or conservative, he does feel that
SGC should allow IQC to act first
on affairs concerning men in the
"For instance, the recent SGC
study of laundry service in the
quadrangles ought to have been
left to IQC."
male and female to get together,
Insures Food Supply
But perhaps this behavior in-
sures an adequate food supply for
the inhabitants of a region, Prof.
Burt suggested. This however
would not be a good explanation
in the case of the cliff-nesting sea
birds, he said. Their food source
is the water.
Prof. Burt commented that by
having individual living quarters
spaced farther apart, :.here is less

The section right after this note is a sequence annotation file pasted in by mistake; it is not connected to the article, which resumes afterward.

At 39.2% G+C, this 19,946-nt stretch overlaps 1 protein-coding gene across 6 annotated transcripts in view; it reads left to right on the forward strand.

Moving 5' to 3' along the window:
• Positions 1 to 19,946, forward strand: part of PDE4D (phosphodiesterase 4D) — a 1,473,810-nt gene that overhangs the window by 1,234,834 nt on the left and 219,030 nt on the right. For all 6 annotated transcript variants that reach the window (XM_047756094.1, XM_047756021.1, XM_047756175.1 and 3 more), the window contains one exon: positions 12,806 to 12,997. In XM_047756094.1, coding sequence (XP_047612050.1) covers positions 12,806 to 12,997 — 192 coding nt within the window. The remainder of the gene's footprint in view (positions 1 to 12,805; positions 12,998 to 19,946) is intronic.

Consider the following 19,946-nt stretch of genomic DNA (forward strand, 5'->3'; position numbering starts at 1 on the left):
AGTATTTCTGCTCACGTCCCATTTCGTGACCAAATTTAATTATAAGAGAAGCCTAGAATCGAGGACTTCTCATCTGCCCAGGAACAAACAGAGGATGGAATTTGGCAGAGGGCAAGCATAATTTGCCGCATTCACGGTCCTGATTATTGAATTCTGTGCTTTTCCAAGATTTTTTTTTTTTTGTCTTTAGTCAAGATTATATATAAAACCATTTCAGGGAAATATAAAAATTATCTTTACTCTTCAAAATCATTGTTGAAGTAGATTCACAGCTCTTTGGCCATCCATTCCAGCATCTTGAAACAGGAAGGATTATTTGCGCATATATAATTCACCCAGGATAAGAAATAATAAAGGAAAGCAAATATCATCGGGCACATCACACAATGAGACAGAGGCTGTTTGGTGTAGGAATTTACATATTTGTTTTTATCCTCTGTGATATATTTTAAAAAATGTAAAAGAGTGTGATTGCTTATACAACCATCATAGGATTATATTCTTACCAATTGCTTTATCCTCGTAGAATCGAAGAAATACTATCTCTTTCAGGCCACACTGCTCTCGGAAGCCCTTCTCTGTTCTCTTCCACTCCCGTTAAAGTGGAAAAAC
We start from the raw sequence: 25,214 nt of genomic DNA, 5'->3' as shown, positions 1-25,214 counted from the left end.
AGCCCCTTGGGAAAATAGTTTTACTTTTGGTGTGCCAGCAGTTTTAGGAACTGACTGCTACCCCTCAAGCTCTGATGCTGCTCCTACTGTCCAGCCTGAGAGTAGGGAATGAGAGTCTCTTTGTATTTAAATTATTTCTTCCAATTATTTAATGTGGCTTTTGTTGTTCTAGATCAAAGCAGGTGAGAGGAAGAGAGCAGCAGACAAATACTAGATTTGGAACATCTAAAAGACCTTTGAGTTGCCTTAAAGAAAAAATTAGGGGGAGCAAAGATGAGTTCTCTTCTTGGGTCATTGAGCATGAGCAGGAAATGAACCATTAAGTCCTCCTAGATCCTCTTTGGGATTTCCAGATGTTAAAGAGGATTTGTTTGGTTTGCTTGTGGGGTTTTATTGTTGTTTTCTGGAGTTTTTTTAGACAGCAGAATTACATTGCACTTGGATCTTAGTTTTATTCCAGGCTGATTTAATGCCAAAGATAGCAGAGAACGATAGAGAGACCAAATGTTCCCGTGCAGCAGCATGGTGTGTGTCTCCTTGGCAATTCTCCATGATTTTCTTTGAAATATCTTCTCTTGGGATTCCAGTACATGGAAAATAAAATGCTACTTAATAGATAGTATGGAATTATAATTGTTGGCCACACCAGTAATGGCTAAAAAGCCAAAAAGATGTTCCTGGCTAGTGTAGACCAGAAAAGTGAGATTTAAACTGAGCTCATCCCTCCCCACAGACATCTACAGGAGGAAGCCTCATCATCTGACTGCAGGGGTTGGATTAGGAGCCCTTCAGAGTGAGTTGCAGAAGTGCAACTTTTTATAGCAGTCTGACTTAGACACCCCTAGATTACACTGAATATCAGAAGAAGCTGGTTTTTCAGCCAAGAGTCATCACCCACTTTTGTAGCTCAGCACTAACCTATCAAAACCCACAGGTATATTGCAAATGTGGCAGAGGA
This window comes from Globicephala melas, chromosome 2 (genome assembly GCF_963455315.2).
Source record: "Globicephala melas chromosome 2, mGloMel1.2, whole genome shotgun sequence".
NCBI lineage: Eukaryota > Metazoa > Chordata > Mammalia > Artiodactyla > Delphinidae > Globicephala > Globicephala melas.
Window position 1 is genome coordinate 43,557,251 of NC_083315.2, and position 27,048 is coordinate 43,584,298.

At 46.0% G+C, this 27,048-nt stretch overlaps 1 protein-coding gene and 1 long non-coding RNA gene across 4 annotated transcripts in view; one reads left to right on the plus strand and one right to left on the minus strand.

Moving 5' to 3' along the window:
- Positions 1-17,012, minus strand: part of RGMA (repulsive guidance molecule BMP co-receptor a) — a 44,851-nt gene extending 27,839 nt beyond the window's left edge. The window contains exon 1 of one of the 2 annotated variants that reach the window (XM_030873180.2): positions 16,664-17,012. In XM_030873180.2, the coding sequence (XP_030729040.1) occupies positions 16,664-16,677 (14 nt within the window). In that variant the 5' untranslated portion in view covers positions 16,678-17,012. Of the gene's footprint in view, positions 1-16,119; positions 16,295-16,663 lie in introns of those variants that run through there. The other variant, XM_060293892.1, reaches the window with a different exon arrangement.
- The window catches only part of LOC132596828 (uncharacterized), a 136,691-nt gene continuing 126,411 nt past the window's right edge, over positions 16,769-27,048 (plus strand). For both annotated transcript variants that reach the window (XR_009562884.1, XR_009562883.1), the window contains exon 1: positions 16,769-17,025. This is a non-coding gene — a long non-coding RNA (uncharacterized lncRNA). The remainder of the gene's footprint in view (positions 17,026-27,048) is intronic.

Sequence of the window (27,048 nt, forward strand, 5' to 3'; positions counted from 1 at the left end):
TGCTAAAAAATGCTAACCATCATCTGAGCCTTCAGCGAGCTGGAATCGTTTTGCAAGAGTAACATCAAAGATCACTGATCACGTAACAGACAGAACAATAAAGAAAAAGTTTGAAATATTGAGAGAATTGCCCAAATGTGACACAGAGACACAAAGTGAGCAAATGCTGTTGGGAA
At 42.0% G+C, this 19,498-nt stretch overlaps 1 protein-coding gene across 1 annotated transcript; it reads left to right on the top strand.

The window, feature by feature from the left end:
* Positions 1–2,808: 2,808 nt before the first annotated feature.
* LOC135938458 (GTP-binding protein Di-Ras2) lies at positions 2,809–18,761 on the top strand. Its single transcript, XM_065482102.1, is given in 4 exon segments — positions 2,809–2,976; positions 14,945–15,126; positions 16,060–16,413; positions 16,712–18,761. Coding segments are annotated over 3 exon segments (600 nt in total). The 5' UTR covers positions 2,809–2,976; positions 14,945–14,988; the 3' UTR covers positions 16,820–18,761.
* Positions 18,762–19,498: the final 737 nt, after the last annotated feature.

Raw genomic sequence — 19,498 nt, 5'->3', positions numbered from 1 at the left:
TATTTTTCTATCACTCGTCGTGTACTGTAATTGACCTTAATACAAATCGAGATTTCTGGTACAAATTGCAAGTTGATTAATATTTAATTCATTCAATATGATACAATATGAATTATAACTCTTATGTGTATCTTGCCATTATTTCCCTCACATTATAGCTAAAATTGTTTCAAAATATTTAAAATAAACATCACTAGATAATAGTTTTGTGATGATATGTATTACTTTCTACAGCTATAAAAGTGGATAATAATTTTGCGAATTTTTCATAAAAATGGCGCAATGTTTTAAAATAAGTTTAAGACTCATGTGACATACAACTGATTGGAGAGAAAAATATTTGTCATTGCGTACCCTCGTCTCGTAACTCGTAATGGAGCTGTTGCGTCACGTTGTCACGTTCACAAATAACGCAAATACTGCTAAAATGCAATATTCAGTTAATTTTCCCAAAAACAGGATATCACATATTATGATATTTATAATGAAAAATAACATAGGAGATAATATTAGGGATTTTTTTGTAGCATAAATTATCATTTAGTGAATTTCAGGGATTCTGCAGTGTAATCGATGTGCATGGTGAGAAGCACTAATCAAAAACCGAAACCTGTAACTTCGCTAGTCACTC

danger of epidemics and preda-
He noted that the motivation
could lie in preventing inbreed-
ing within a population, since re-
cently matured yroung would be
less likely to mate with close rela-
tives if the rules of territorial
rights compelled them to go out
and seek their own territories.
No set answer to tlhis mystery
has yet been found that would
account for any and all of the
myriad forms of territorial be-
havior known to naturalists. A
definitive explanation of such be-
havior is still in the future, Prof.
Panhellenic Association has re-
leased the following list of women
pledged by the 21 sororities on
campus in the 1964 rush.
ALPHA CHI OMEGA
Susan V. Baptie, '66; Diane M. Base,
'67; Beverly K. Benish, '67, Susan L.
Berquist.'667; Susan G. Blackburn, '67:
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THURSDAY, FEBRUARY 13
Mental Health Research Seminar-
Norman Storer, Assistant Prof. of So-
cial Relations, Harvard, Univ., "The
Social System of the Scientific Pro-
fessions": Main Conference Room, Men-
tal Health Research Institute, 2:15 p.m.